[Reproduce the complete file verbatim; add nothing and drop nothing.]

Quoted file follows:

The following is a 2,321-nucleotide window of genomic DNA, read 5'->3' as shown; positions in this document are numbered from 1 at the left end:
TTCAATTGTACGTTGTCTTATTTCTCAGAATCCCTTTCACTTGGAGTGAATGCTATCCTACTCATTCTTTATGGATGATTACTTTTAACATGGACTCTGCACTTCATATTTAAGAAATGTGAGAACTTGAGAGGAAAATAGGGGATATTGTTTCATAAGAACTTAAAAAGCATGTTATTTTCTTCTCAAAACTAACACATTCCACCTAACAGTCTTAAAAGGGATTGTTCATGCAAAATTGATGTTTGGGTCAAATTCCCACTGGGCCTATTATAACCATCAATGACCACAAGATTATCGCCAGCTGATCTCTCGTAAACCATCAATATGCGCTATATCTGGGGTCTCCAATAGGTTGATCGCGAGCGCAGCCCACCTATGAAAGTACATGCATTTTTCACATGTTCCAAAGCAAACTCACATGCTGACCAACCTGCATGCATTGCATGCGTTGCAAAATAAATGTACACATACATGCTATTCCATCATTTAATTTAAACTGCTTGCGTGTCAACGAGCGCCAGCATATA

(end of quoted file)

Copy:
The following is a 2,321-nucleotide window of genomic DNA, read 5'->3' as shown; positions in this document are numbered from 1 at the left end:
TTCAATTGTACGTTGTCTTATTTCTCAGAATCCCTTTCACTTGGAGTGAATGCTATCCTACTCATTCTTTATGGATGATTACTTTTAACATGGACTCTGCACTTCATATTTAAGAAATGTGAGAACTTGAGAGGAAAATAGGGGATATTGTTTCATAAGAACTTAAAAAGCATGTTATTTTCTTCTCAAAACTAACACATTCCACCTAACAGTCTTAAAAGGGATTGTTCATGCAAAATTGATGTTTGGGTCAAATTCCCACTGGGCCTATTATAACCATCAATGACCACAAGATTATCGCCAGCTGATCTCTCGTAAACCATCAATATGCGCTATATCTGGGGTCTCCAATAGGTTGATCGCGAGCGCAGCCCACCTATGAAAGTACATGCATTTTTCACATGTTCCAAAGCAAACTCACATGCTGACCAACCTGCATGCATTGCATGCGTTGCAAAATAAATGTACACATACATGCTATTCCATCATTTAATTTAAACTGCTTGCGTGTCAACGAGCGCCAGCATATA